In order for the hand washing procedure to be "valid", it needs to be effective, meaning, it must remove pathogens from the hands of the person that performs it every time a person washes their hands following this procedure. How you prove the procedure is effective? Select several persons working with the product. Swab their hands and test for the pathogen of concern; this procedure must be performed several times and all the results must be analyzed and compared to the “critical limit” that is acceptable by regulation or guidance document(s). If the results of the tests show consistently that there are no pathogens present on the hands, this represents the “scientific evidence” that this is a "valid" procedure.
Then, you need to determine what is the right frequency to repeat the above validated procedure. Using the same scenario, you will test for pathogens, for example, every thirty (30) minutes after the initial hand washing. Once you collect and analyze those results, you will be able to determine when (amount of time) the concentration of pathogens reach the “critical limit”. Now, you have “scientific evidence” to validate the frequency of the procedure.
Until this point in time, what you have done is the initial validation of a procedure. The procedure can be approved and used to taught the employees during formal training.
This is when verification kicks in. You need to demonstrate that those that were trained on following the validated procedure are doing it "precisely" as it is described in the procedure. Trained individuals must also follow the frequency established in the procedure. In summary, you need to verify that, the procedure is being followed exactly as it was developed and, at the right frequency. Normally, this is accomplished by monitoring those two parts, 1) the procedure itself and, 2) the frequency. Random swabbing of hands and analyzing the results will be considered proof of performing the procedure properly and, somehow, there should be a way to verify all trainees are washing their hands at the right frequency. You must check the procedure and its frequency are verified.
As you can see, by using the above scenario, if you start with a hand washing procedure that is NOT valid, you can still verify that people is following that procedure exactly as it was written and at the stated frequency but, the hands will be contaminated. Here are a couple more “validation” questions: what about if someone decides to change the soap described in the procedure or its concentration? Will you have a “valid” procedure?
Validation and verification are very confusing terms. For those procedures where a scientific tests can be performed, it is not that difficult to define them. However, how can you validate a Customer Complaints Program when you cannot test for pathogens? My advice is to keep the focus on the “hazard(s)” that are the objective of the procedure to be validated and, making sure your procedure really “prevents, eliminates or reduces” the hazard(s) to an acceptable limit.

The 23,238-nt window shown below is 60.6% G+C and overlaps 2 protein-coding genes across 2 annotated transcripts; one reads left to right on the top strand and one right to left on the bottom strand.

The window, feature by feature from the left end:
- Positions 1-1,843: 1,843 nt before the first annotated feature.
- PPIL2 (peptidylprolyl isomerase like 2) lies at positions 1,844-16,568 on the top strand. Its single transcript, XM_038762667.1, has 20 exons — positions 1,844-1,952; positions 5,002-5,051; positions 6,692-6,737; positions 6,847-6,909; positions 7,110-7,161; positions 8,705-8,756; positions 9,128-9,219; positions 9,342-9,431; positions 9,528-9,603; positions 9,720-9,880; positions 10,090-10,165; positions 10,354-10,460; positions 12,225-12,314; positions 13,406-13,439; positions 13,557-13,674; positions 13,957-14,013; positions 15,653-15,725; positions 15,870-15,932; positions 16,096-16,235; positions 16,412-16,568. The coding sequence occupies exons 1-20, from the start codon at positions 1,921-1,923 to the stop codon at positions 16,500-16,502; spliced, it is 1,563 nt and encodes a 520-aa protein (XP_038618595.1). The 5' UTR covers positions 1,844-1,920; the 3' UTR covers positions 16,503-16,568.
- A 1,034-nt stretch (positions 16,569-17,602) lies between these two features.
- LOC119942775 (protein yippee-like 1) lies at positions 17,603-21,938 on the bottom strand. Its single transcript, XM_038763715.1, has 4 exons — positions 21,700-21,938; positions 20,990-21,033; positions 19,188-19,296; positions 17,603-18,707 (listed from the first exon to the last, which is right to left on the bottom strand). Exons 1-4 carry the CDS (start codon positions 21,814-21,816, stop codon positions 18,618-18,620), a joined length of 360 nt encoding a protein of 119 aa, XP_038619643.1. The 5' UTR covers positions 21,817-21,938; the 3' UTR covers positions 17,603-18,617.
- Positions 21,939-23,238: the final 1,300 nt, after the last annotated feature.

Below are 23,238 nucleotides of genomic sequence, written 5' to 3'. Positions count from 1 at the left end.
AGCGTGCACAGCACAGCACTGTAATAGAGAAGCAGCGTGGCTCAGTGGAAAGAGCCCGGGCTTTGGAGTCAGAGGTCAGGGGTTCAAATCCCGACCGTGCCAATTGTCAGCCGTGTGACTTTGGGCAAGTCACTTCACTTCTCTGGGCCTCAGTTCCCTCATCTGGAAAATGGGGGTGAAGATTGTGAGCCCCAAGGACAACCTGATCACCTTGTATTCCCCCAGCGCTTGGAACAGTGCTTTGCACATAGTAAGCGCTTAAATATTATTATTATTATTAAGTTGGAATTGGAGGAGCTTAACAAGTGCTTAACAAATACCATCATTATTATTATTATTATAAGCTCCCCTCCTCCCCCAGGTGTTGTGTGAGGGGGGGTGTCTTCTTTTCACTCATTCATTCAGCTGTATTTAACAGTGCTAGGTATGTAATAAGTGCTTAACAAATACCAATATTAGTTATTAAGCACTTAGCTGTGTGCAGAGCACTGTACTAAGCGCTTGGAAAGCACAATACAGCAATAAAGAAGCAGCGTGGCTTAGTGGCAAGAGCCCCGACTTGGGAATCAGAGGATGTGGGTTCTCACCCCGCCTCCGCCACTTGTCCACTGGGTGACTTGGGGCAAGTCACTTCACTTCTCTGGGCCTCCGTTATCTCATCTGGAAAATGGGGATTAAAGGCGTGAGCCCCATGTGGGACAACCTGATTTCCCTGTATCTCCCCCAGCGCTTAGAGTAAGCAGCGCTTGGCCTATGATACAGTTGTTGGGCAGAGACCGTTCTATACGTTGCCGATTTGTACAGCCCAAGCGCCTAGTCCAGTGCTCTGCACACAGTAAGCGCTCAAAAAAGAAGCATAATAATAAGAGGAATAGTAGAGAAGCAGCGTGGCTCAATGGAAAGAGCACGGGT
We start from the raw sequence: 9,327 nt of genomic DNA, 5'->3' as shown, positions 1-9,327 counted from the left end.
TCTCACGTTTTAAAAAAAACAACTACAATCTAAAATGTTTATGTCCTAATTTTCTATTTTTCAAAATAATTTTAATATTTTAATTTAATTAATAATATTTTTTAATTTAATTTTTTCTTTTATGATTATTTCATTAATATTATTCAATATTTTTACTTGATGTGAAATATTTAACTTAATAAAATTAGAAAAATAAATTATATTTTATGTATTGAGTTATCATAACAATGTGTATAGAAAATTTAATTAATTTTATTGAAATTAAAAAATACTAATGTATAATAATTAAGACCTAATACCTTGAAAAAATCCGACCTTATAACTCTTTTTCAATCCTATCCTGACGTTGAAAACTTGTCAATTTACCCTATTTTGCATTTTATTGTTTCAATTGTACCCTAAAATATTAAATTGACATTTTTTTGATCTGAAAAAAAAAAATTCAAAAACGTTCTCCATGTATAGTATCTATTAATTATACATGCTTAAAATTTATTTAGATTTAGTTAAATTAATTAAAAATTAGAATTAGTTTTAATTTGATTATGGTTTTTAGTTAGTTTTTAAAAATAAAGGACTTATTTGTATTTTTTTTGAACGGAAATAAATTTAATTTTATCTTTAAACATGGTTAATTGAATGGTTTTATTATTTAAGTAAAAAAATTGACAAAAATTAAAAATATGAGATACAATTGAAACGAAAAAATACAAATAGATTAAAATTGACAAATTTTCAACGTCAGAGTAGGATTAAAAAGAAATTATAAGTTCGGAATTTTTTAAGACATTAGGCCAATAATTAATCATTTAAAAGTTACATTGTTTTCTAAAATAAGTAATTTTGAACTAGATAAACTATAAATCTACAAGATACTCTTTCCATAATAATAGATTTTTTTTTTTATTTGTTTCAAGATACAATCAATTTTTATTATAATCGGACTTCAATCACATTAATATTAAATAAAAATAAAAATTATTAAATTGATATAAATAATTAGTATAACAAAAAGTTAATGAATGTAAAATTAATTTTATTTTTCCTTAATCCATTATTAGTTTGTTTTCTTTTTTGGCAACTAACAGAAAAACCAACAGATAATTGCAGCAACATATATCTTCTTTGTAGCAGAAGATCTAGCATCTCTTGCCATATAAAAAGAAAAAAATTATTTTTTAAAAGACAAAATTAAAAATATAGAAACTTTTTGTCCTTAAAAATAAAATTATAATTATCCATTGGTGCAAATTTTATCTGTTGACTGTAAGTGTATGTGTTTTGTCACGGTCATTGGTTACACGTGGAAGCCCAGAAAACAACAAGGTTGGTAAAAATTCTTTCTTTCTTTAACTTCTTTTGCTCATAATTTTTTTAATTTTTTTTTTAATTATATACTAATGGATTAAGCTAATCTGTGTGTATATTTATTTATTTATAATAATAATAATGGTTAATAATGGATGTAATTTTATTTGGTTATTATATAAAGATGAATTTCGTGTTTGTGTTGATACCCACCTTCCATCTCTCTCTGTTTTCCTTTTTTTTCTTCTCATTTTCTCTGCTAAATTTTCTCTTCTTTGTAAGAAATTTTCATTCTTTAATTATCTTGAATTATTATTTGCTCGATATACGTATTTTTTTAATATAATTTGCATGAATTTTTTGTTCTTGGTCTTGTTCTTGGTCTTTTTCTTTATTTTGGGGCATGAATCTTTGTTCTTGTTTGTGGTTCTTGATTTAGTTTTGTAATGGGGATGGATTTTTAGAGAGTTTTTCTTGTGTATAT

Sabal Food Safety Consulting has helped many companies by providing guidance on how to validate and verify processes and procedures. Feel free to contact us for your validation and verification needs.

System Effectiveness

Why food companies are implementing "food safety systems"? No matter if that system is a HACCP program, a GFSI program or any other "food safety" scheme, the purpose is the same: "prevent, reduce or eliminate" food safety hazards. 
The only way that you can really accomplish this is by fully understanding the process on how to develop and implement the food safety scheme of your choice. 
The main factor, the most critical point to accomplish in the implementation of a food safety system, is to have evidence that the system is effective, that the controls in place (...and you can call them control measures or preventive controls, procedures or, any other name...) are actually preventing, reducing or eliminating identified hazards. Otherwise, you'll have a lot of documents and records with no relevant meaning. 
So, how do you accomplish your goal of developing and implementing an effective food safety system? For sure, it is not by just going to a HACCP class and/or taking a training specific for the standard you decided to implement. I'm a certified Adult Train-The-Trainer, a trainer for Seafood HACCP Alliance, a trainer for the International HACCP Alliance and SQF. I can say that, in most cases, my students leave the training room with a very good understanding of hazards and risks and control measures and critical limits, just to mention a few terms used during the trainings. Does that mean they know all the requirements of the Law, that they will be able to identify all hazards and determine which are significant and which are not, that they can develop the documentation with details of the goals of the procedures, responsible individuals (...and their training requirements), that they are capable of designing all records required to provide evidence that whatever is important in that procedure is being recorded and, how to validate and verify each procedure?